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15th International Conference Education and Research in the Information Society, ERIS 2022 ; 3372:41-49, 2022.
Article in English | Scopus | ID: covidwho-2320000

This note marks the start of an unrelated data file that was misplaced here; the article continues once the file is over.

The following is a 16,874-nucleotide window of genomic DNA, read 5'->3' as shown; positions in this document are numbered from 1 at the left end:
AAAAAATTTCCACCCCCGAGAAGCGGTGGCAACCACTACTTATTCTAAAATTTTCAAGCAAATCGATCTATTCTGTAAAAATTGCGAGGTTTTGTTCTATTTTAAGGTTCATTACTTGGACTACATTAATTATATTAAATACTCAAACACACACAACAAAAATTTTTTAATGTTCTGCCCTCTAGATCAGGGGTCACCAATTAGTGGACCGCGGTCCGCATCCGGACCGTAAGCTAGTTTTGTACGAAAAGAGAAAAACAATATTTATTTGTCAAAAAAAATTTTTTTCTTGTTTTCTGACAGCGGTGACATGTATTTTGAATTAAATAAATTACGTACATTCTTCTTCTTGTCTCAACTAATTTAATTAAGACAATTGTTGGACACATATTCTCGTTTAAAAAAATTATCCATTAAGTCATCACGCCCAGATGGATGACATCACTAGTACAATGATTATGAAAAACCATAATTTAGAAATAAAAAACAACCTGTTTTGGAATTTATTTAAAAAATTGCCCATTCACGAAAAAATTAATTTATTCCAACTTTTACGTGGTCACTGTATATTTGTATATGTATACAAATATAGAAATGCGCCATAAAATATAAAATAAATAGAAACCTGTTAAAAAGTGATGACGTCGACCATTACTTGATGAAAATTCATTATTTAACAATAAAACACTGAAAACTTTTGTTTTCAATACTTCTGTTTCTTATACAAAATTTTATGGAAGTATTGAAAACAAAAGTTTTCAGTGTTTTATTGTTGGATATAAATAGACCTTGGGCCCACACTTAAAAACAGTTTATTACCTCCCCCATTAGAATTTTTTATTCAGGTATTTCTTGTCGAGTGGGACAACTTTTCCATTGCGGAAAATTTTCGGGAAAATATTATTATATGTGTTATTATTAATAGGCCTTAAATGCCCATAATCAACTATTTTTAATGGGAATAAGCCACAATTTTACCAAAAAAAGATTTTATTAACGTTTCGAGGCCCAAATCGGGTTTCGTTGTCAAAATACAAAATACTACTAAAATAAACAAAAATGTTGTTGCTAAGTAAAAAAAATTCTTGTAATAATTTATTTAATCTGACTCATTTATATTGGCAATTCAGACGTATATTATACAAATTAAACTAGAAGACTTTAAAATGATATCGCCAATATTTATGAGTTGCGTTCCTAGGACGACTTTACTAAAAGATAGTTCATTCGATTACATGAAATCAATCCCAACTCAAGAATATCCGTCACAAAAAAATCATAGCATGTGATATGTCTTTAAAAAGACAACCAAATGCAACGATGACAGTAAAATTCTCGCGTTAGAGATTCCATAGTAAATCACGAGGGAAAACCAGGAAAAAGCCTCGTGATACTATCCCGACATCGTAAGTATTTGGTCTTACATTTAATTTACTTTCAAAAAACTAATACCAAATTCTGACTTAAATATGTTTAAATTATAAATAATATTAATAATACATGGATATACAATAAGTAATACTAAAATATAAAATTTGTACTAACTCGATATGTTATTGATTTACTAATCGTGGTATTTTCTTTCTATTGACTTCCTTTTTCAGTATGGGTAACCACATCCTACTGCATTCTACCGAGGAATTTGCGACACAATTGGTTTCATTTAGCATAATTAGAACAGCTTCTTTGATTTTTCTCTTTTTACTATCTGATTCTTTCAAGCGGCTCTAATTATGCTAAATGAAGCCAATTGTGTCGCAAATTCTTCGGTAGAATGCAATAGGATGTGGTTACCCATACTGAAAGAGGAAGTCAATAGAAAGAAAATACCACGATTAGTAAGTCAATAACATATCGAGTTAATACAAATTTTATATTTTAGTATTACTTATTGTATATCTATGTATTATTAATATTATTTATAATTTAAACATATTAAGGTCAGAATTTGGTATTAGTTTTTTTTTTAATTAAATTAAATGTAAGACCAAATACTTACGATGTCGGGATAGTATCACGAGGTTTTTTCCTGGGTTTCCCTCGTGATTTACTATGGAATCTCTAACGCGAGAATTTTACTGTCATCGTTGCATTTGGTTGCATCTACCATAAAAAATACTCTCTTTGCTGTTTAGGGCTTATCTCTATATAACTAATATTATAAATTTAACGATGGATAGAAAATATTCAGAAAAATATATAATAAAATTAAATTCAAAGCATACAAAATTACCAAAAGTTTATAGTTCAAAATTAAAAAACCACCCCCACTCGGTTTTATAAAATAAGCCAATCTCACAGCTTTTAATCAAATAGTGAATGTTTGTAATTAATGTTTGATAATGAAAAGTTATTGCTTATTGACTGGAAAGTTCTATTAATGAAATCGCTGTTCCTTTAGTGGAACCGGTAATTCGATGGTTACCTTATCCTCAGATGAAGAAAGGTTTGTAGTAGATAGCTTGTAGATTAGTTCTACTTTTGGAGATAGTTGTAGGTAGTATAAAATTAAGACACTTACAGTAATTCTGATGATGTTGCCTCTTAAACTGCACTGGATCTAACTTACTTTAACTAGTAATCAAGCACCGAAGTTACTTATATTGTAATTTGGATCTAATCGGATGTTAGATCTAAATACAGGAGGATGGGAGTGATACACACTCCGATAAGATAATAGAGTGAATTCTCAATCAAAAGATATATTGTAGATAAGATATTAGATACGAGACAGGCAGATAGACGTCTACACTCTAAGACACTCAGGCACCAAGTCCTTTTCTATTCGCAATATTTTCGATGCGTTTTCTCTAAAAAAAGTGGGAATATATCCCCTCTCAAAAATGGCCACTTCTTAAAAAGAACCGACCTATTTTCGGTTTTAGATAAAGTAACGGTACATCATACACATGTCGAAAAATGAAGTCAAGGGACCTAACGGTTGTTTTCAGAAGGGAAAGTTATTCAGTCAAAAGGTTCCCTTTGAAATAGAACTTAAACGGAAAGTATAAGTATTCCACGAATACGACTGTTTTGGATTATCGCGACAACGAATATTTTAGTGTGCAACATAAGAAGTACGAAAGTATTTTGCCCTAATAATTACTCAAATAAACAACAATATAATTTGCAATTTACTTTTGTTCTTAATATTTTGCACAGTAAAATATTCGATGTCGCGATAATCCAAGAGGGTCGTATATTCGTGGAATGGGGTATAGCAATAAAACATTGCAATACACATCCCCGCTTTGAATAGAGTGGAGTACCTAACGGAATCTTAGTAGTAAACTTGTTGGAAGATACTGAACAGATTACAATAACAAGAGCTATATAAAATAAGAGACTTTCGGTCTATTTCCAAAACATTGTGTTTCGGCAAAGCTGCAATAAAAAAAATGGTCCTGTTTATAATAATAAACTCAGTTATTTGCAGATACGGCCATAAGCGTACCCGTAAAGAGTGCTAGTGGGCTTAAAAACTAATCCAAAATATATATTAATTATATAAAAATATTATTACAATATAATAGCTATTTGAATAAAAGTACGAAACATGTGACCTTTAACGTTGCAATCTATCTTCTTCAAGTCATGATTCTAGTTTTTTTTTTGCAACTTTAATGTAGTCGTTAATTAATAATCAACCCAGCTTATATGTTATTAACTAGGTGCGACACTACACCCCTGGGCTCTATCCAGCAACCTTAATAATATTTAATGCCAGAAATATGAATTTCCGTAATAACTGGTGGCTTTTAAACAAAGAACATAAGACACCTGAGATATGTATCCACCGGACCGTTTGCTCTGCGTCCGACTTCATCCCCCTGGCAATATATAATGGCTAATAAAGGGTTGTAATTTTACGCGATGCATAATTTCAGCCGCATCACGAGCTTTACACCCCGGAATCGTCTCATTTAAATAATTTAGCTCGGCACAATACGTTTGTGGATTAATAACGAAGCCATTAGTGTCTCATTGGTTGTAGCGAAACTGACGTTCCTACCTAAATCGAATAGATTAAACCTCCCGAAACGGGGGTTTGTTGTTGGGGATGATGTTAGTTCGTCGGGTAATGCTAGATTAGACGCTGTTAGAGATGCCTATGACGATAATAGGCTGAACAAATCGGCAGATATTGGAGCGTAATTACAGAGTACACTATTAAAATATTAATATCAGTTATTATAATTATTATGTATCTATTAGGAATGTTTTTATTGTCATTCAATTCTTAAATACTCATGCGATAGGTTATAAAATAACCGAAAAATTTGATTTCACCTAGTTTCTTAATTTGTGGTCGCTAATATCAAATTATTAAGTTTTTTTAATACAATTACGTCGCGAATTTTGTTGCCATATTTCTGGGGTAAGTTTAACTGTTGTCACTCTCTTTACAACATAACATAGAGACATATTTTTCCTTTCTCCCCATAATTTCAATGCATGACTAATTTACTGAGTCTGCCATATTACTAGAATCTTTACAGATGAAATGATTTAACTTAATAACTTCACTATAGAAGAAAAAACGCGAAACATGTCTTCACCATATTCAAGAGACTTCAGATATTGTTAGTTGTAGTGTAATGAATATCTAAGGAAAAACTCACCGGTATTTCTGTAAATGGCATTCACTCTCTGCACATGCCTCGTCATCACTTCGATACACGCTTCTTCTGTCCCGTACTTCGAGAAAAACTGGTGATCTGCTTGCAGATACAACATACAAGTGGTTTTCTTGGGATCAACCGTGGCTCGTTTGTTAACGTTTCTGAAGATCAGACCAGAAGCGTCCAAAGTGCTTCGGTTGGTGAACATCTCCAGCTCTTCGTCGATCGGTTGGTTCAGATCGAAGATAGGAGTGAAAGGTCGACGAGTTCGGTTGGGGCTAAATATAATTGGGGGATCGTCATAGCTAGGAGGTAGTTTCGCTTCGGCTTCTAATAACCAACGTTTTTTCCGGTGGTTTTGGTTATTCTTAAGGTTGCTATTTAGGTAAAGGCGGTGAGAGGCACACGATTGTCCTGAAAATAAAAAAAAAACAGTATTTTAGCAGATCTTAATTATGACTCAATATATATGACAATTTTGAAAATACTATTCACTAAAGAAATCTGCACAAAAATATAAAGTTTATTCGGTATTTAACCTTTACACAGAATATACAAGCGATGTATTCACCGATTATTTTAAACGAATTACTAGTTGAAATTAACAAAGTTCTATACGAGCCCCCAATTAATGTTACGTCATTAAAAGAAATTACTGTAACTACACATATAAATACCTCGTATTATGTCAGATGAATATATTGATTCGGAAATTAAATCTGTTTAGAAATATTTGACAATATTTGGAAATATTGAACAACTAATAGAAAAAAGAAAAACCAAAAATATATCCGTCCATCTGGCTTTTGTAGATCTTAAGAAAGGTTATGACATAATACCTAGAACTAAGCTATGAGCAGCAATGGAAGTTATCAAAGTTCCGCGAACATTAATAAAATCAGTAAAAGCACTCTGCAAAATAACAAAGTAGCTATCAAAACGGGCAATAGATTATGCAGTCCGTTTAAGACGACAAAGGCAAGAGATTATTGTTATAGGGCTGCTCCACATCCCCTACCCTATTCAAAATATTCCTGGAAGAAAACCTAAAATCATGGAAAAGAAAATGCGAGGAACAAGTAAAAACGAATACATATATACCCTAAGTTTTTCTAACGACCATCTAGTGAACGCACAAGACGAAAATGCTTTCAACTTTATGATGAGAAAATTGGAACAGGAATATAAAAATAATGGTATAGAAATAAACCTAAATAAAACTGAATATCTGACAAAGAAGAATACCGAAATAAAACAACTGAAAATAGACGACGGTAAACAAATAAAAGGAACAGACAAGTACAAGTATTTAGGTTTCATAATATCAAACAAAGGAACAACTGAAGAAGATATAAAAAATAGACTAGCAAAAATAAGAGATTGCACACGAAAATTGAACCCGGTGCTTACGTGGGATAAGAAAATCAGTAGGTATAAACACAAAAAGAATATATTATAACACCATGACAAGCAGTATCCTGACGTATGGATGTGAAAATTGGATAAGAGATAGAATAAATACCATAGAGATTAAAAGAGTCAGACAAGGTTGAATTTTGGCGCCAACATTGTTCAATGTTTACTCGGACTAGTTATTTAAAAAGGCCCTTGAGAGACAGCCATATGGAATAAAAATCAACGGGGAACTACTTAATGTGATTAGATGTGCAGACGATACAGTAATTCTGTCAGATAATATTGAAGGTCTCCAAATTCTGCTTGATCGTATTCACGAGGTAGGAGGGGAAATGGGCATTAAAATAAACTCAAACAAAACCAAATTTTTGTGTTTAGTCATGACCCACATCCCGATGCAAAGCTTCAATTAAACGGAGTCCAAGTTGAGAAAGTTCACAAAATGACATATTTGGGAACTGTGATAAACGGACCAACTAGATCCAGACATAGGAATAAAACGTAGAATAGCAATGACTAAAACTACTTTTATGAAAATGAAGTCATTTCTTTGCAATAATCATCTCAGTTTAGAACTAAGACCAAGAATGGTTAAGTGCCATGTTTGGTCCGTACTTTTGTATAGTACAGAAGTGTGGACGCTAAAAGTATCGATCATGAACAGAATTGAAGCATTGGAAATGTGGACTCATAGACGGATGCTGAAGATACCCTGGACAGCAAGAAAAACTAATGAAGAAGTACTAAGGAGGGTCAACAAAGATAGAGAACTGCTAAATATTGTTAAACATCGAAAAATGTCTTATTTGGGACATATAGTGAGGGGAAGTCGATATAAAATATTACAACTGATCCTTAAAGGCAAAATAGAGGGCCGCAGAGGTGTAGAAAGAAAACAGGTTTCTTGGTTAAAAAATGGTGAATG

Disinformation spread on social media generates a truly massive amount of content on a daily basis, much of it not quite duplicated but repetitive and related. In this paper, we present an approach for clustering social media posts based on topic modeling in order to identify and formalize an underlying structure in all the noise. This would be of great benefit for tracking evolving trends, analyzing large-scale campaigns, and focusing efforts on debunking or community outreach. The steps we took in particular include harvesting through CrowdTangle huge collection of Facebook posts explicitly identified as containing disinformation by debunking experts, following those links back to the people, pages and groups where they were shared then collecting all posts shared on those channels over an extended period of time. This generated a very large textual dataset which was used in the topic modeling experiments attempting to identify the larger trends in the available data. Finally, the results were transformed and collected in a Knowledge Graph for further study and analysis. Our main goal is to investigate different trends and common patterns in disinformation campaigns, and whether there exist some correlations between some of them. For instance, for some of the most recent social media posts related to COVID-19 and political situation in Ukraine. © 2022 Copyright for this paper by its authors.